Episode 129 – Losing Ground

losing ground

Losing Ground (Collins, 1982) should have been a lot of things. It should have been the foundation of a long career and important filmography. Instead, what it was was almost lost and mostly forgotten for three decades. It also turned out to be Kathleen Collins’ valediction, as we lost her at the young age of 46. It is a great shame that we didn’t get to experience more of her work. This is a remarkable look at a woman struggling with her desires and her sense of self and you get the feeling that Collins was only just beginning to stretch out and explore these ideas.

Thankfully, Losing Ground is no longer the obscurity it once was. The combined efforts of film professors, critics, programmers, and her daughter, Nina, have revitalized the reputation of Collins’ film. In the last few years, it has assumed its rightful position as one of the most important films in the African American cinematic canon. It’s a bittersweet outcome, to be sure. As a viewer, I lament so many things. I am sorry that it is only recently becoming widely available. It could have been such an inspiration at the time for young filmmakers and viewers who were looking for more varied stories about and by artists of color. I am sorry that we lost her voice. Losing Ground is essential viewing on its own, but it also points to an immense well of unrealized potential, simply because the clock ran out. At least now, for us, there is time to catch up with her. Don’t miss your opportunity.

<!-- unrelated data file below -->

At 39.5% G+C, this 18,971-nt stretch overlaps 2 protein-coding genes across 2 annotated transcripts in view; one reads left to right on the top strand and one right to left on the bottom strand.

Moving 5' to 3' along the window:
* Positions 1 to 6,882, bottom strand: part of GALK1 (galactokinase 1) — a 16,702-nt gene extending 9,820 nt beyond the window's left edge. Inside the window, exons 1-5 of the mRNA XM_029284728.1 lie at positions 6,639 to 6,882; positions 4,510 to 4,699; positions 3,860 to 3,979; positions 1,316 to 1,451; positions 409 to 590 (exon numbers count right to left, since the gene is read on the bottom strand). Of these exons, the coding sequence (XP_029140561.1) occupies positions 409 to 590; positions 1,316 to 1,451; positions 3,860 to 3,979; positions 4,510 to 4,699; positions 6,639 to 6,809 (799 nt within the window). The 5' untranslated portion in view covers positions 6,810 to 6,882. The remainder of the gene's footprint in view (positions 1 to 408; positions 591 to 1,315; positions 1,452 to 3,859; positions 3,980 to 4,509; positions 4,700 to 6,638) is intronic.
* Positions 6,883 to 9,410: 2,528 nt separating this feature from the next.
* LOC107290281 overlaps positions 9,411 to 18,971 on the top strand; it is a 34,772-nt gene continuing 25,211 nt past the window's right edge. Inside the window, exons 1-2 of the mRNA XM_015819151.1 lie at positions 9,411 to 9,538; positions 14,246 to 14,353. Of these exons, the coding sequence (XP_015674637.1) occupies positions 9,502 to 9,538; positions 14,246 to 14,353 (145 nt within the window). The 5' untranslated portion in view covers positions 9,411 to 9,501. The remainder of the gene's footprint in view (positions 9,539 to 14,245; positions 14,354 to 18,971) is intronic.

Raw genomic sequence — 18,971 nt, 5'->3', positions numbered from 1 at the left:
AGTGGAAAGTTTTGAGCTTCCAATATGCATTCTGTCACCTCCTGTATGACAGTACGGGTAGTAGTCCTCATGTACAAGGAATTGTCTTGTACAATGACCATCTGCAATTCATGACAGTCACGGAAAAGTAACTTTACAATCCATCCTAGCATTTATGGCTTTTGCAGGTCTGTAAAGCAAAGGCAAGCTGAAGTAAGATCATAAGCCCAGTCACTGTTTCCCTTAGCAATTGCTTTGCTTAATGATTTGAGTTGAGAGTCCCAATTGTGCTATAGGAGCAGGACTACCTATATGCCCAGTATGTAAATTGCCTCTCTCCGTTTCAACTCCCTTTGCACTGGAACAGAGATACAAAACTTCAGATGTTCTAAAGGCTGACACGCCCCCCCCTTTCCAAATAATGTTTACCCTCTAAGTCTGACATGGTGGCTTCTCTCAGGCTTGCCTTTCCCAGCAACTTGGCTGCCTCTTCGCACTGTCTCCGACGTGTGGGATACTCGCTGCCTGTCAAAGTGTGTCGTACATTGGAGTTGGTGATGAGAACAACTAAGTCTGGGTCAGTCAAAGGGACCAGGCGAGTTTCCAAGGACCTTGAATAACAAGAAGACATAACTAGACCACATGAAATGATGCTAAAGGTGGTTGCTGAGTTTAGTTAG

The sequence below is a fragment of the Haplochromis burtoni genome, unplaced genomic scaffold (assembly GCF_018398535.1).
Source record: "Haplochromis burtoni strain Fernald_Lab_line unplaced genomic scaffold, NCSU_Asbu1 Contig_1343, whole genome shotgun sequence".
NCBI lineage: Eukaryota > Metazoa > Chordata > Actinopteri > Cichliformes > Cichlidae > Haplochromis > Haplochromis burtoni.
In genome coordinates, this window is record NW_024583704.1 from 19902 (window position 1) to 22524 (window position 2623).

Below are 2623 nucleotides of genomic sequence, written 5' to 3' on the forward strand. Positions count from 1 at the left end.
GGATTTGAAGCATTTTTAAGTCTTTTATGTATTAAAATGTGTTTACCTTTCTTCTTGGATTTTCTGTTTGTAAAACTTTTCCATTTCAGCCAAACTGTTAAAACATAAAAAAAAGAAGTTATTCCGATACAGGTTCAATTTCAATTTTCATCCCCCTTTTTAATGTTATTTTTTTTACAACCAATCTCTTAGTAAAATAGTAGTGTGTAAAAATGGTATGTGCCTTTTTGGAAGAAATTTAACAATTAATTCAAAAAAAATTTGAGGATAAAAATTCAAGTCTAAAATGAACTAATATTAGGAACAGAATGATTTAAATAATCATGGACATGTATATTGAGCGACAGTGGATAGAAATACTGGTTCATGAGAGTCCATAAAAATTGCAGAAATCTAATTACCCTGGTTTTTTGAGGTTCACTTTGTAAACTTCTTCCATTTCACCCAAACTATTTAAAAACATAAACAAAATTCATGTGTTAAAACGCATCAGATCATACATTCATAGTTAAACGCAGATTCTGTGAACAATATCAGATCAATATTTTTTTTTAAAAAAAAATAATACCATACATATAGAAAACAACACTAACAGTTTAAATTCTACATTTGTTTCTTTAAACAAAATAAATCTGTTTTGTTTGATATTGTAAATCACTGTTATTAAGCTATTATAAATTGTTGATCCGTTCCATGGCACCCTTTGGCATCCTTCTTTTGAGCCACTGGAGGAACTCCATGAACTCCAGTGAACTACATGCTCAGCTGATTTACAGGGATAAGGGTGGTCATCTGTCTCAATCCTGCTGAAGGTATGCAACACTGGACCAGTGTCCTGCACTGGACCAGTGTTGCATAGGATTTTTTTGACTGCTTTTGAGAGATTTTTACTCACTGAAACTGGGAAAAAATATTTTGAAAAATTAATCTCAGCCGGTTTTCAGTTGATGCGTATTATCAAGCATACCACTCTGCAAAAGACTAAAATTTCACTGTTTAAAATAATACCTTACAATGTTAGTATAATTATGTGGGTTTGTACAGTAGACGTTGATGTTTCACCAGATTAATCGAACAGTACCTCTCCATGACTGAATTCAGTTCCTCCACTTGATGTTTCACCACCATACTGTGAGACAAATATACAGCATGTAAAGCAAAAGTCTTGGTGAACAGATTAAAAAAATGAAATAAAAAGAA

What you’ll find in this episode: the pursuit of the ecstatic moment, infidelities, art versus intellect, and how a pioneering and important work can get lost for so long.

– Cole

Links and Recommendations:
Check out Losing Ground on IMDB.
Ericca’s further viewing pick of Major Barbara.
Cole’s further viewing pick of Personal Problems.
Order a copy of Losing Ground directly from Milestone Films.
The official Kathleen Collins website, administrated by her daughter, Nina.

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